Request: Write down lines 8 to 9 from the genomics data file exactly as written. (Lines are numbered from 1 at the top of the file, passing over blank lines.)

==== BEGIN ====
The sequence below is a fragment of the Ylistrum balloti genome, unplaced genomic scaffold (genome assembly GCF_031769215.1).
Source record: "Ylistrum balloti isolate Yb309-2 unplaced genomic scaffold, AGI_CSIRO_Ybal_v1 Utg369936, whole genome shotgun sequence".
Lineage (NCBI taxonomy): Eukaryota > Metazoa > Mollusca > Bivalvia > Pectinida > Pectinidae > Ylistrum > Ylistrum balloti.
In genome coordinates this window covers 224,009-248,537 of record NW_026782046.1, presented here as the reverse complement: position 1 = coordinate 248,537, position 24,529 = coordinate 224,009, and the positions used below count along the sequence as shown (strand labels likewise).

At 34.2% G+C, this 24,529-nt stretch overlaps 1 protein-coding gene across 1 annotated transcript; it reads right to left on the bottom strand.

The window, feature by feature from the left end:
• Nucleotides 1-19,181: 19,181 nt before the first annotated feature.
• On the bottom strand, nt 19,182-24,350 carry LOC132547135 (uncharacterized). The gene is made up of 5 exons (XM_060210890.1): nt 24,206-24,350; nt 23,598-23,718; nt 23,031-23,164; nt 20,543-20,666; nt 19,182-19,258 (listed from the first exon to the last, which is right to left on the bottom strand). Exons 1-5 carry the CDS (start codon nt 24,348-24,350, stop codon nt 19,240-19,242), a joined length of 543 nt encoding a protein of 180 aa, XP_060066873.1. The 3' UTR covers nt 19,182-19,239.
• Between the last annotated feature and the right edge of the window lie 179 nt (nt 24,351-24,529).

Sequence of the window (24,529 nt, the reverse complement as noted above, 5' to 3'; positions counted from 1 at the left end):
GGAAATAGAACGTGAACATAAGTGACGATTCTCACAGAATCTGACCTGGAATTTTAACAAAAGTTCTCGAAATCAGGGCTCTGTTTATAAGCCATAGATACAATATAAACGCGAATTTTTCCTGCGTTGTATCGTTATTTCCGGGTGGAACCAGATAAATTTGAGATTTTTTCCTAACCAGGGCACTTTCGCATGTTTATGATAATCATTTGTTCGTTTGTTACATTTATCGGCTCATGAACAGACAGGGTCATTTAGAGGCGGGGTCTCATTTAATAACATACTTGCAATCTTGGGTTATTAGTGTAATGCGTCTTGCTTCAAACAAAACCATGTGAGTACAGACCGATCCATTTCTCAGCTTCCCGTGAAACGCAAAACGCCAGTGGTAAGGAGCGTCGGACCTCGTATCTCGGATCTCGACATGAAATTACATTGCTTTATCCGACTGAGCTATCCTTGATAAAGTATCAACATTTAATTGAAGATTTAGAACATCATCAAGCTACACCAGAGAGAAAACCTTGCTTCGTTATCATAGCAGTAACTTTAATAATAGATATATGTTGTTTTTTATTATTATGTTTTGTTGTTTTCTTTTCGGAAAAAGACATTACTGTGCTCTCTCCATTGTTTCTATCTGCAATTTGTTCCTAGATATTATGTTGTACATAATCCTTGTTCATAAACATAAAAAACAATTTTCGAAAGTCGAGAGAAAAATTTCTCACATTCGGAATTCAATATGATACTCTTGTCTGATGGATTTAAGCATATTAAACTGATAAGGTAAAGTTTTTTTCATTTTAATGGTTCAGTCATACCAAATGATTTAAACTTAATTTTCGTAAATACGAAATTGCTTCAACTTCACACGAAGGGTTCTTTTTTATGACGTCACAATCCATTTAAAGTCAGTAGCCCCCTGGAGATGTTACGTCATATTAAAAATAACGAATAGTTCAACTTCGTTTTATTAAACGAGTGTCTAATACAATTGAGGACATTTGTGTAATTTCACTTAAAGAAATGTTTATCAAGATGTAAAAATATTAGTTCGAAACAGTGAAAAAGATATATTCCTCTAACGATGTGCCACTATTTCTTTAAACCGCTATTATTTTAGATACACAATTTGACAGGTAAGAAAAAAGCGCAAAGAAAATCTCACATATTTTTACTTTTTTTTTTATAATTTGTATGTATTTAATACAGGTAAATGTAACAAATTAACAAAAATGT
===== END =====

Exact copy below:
• On the bottom strand, nt 19,182-24,350 carry LOC132547135 (uncharacterized). The gene is made up of 5 exons (XM_060210890.1): nt 24,206-24,350; nt 23,598-23,718; nt 23,031-23,164; nt 20,543-20,666; nt 19,182-19,258 (listed from the first exon to the last, which is right to left on the bottom strand). Exons 1-5 carry the CDS (start codon nt 24,348-24,350, stop codon nt 19,240-19,242), a joined length of 543 nt encoding a protein of 180 aa, XP_060066873.1. The 3' UTR covers nt 19,182-19,239.
• Between the last annotated feature and the right edge of the window lie 179 nt (nt 24,351-24,529).